It can be a simple bright tie, a shoe, a sock, a piece of statement jewelry. You can start with anything small. Showing your originality through unique styles, not only gives you the liberating opportunity to express yourself but rewards positive impressions from others. If you haven’t tried expressing yourself through fashion yet, now is the time to start experimenting!

Nonconforming unique styles can positively influence your social status and competence.

References:

Adam, H., & Galinsky, A. D. (2012). Enclothed cognition. Journal of Experimental Social Psychology48(4), 918–925. https://doi.org/10.1016/j.jesp.2012.02.008

Bellezza, S., Gino, F., & Keinan, A. (2014). The Red Sneakers Effect: Inferring Status and Competence from Signals of Nonconformity. Journal of Consumer Research41(1), 35–54. https://doi.org/10.1086/674870

de Craen, A. J. M., Roos, P. J., de Vries, A. L., & Kleijnen, J. (1996). Effect of colour of drugs: systematic review of perceived effect of drugs and of their effectiveness. BMJ313(7072), 1624–1626. https://doi.org/10.1136/bmj.313.7072.1624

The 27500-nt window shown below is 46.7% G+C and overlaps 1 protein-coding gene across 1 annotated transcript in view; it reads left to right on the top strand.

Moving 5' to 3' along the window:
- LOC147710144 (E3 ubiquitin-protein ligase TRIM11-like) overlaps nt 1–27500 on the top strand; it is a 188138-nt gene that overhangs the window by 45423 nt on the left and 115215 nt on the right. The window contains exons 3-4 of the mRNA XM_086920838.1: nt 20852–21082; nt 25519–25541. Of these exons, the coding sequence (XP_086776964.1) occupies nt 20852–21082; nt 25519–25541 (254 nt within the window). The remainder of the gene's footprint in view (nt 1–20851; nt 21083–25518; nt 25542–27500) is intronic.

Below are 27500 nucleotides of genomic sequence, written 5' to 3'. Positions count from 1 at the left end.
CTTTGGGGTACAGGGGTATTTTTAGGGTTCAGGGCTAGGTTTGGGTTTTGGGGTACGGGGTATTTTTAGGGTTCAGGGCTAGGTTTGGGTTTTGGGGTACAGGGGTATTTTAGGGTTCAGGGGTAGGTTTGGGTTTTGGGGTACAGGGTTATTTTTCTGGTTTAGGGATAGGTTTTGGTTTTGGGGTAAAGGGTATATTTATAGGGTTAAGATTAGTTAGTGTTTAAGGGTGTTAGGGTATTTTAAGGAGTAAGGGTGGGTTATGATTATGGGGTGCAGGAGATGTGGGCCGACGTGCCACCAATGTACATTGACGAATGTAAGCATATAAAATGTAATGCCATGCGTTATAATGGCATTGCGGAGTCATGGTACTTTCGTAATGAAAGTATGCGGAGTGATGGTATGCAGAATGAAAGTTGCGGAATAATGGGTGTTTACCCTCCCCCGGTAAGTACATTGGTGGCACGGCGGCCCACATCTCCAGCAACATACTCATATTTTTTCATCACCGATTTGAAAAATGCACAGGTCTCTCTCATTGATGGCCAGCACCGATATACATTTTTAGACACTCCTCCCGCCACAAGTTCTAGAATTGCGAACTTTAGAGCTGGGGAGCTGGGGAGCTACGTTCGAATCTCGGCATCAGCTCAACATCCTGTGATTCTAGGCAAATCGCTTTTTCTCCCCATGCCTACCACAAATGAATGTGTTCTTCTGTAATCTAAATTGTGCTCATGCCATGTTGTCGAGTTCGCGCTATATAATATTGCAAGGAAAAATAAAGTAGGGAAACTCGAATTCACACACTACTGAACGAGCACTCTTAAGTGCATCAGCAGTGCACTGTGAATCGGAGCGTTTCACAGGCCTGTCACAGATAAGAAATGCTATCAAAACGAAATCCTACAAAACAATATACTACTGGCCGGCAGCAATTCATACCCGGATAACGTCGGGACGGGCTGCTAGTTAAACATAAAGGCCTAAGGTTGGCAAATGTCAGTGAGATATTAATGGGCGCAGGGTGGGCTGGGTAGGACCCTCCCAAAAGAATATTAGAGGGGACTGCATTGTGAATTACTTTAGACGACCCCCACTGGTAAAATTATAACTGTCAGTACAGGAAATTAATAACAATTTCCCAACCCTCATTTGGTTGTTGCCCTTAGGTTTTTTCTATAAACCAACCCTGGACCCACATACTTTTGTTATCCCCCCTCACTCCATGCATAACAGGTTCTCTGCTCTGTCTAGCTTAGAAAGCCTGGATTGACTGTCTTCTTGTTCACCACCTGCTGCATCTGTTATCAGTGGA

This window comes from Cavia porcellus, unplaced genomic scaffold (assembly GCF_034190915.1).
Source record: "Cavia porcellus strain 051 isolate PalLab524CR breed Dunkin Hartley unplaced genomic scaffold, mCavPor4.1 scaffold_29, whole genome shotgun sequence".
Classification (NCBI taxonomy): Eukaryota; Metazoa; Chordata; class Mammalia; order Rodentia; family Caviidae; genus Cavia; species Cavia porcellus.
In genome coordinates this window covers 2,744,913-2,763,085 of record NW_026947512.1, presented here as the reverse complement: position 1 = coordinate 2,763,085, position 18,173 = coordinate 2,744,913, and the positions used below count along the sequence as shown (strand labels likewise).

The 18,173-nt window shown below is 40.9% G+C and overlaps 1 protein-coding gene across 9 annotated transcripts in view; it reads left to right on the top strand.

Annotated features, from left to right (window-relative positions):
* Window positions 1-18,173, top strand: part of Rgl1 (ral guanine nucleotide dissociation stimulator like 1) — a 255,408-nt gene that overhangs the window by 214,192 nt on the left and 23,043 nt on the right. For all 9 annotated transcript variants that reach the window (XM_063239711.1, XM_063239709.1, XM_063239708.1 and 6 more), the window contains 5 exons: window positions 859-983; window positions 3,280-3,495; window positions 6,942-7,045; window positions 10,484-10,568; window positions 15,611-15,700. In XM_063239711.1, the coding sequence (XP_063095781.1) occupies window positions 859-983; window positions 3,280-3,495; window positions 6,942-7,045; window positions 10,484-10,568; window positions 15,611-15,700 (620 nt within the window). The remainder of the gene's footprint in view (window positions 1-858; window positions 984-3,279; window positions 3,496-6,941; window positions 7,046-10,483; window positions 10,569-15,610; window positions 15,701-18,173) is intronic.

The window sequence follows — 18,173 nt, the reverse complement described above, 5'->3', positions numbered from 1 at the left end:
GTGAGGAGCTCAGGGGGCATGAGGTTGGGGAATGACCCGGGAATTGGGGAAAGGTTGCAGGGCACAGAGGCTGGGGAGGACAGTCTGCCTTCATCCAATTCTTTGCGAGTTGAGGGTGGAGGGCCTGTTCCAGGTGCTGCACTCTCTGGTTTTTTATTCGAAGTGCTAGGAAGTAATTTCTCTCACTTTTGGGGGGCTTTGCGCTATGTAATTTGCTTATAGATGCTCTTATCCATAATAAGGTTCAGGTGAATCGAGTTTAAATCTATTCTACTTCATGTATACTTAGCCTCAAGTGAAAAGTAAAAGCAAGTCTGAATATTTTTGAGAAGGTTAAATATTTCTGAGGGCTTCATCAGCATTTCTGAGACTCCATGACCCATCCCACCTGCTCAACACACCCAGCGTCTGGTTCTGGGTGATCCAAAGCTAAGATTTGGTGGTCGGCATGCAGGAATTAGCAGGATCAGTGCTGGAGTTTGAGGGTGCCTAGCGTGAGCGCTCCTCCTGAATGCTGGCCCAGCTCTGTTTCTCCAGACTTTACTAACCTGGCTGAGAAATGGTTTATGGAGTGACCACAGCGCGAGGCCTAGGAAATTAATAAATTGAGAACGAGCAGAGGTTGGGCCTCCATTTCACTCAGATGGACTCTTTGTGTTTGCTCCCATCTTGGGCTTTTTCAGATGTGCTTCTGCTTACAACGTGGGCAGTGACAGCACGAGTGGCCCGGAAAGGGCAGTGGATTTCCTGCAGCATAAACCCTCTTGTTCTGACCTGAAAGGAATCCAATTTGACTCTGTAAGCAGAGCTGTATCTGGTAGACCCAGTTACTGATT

Dittrich, A. (2019, September 24). Fashion’s impact on mental wellbeing. Retrieved June 16, 2020, from https://www.dw.com/en/how-fashion-impacts-our-mental-wellbeing/a-50562794

Dreiskaemper, D., Strauss, B., Hagemann, N., & Büsch, D. (2013). Influence of Red Jersey Color on Physical Parameters in Combat Sports. Journal of Sport and Exercise Psychology35(1), 44–49. https://doi.org/10.1123/jsep.35.1.44

Elliot, A. J., & Maier, M. A. (2014). Color Psychology: Effects of Perceiving Color on Psychological Functioning in Humans. Annual Review of Psychology65(1), 95–120. https://doi.org/10.1146/annurev-psych-010213-115035